Wes Anderson employs a unique style that permeates all of his films in which the portrayal of scenes alternates between realism and surrealism. Not only is this a quirky method that differentiates him from other directors, but it is a means of advancing the narrative of movies to be about more than just what is being shown to us. In this case, The Grand Budapest Hotel becomes more than a comical story about Zero Moustafa and M. Gustave getting into and out of trouble.
The Grand Budapest Hotel can be dissected into four layers. On the first layer, there is a girl reading a book about the hotel and visiting the grave of the author. Then we are introduced to the author in his old age recollecting his experience as a writer, specifically when he met Moustafa. Then we reach the next layer in which Moustafa is telling the young author the story about him and his connection to the hotel in the past. The story of his connections with the hotel makes up the final layer. Thus, this film is not defined by the story within it, rather it is about the telling of a story long ago, riddled with nostalgia and biases.
As a story of the past, bias, nostalgia, and misinformation seep into what we see on screen as an artificial aesthetic. It honestly portrays the way that the passing on of information affects the reality of the past. The hotel (shown below) we see in this film is not the hotel of reality, but it’s the hotel of the story. The characters are not the people from the real events, but they are caricatures of those people.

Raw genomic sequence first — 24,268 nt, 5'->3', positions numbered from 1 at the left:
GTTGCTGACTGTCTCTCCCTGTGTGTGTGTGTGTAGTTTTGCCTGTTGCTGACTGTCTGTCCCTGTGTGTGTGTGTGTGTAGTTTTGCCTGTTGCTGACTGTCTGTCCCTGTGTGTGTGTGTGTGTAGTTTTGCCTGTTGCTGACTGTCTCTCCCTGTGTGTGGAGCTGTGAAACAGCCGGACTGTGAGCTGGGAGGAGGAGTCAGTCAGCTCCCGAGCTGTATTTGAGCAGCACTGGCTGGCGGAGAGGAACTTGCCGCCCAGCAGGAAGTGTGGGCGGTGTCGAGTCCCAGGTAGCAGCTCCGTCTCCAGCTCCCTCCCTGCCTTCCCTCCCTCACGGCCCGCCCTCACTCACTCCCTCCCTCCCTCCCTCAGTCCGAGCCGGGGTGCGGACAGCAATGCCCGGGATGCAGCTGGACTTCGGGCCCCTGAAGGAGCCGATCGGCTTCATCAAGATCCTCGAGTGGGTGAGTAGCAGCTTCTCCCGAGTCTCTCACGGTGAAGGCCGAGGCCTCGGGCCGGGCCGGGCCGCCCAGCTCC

An instance of this artificiality shows in the scene where Gustave and Zero are chasing Jopling down a mountain on a sled.
In this short video, Wes Anderson talks about how he made this scene. The artificial look was on purpose. This is a story being told in layers and we are seeing the memory of events and the recollection of interactions accompanied by all their bias and misinformation. This is visually portrayed through artificial looking sets, unrealistic colors, dramatic depictions of reality, and the use of puppets and miniature sets. It represents the cracks in reality caused by memory and nostalgia and in turn the effects it has on storytelling and perception of those stories.